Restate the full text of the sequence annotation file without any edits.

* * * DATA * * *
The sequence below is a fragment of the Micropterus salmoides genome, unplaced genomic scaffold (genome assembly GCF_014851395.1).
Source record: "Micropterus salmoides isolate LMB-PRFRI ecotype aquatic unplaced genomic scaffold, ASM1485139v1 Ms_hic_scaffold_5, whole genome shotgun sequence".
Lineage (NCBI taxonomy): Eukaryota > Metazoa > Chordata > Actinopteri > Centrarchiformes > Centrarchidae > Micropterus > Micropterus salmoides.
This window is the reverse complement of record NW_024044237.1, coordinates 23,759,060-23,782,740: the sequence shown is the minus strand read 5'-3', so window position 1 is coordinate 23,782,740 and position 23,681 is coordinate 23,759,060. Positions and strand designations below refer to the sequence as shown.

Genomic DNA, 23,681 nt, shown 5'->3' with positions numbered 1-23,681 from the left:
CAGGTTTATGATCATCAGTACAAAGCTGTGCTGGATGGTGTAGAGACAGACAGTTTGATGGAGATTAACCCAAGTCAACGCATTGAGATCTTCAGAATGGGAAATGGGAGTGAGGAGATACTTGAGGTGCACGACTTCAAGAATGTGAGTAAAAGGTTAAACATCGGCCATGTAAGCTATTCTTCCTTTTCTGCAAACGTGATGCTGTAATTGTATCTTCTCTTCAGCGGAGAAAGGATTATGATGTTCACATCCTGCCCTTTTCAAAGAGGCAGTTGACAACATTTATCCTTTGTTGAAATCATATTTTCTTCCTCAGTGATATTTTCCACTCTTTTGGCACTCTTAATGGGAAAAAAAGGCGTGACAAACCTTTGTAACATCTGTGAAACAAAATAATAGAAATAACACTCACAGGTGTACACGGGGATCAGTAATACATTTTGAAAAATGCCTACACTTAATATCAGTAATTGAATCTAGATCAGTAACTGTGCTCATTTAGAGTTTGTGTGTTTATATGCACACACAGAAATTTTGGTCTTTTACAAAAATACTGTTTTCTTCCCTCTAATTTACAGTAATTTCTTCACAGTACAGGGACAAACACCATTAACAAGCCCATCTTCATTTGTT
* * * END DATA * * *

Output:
The sequence below is a fragment of the Micropterus salmoides genome, unplaced genomic scaffold (genome assembly GCF_014851395.1).
Source record: "Micropterus salmoides isolate LMB-PRFRI ecotype aquatic unplaced genomic scaffold, ASM1485139v1 Ms_hic_scaffold_5, whole genome shotgun sequence".
Lineage (NCBI taxonomy): Eukaryota > Metazoa > Chordata > Actinopteri > Centrarchiformes > Centrarchidae > Micropterus > Micropterus salmoides.
This window is the reverse complement of record NW_024044237.1, coordinates 23,759,060-23,782,740: the sequence shown is the minus strand read 5'-3', so window position 1 is coordinate 23,782,740 and position 23,681 is coordinate 23,759,060. Positions and strand designations below refer to the sequence as shown.

Genomic DNA, 23,681 nt, shown 5'->3' with positions numbered 1-23,681 from the left:
CAGGTTTATGATCATCAGTACAAAGCTGTGCTGGATGGTGTAGAGACAGACAGTTTGATGGAGATTAACCCAAGTCAACGCATTGAGATCTTCAGAATGGGAAATGGGAGTGAGGAGATACTTGAGGTGCACGACTTCAAGAATGTGAGTAAAAGGTTAAACATCGGCCATGTAAGCTATTCTTCCTTTTCTGCAAACGTGATGCTGTAATTGTATCTTCTCTTCAGCGGAGAAAGGATTATGATGTTCACATCCTGCCCTTTTCAAAGAGGCAGTTGACAACATTTATCCTTTGTTGAAATCATATTTTCTTCCTCAGTGATATTTTCCACTCTTTTGGCACTCTTAATGGGAAAAAAAGGCGTGACAAACCTTTGTAACATCTGTGAAACAAAATAATAGAAATAACACTCACAGGTGTACACGGGGATCAGTAATACATTTTGAAAAATGCCTACACTTAATATCAGTAATTGAATCTAGATCAGTAACTGTGCTCATTTAGAGTTTGTGTGTTTATATGCACACACAGAAATTTTGGTCTTTTACAAAAATACTGTTTTCTTCCCTCTAATTTACAGTAATTTCTTCACAGTACAGGGACAAACACCATTAACAAGCCCATCTTCATTTGTT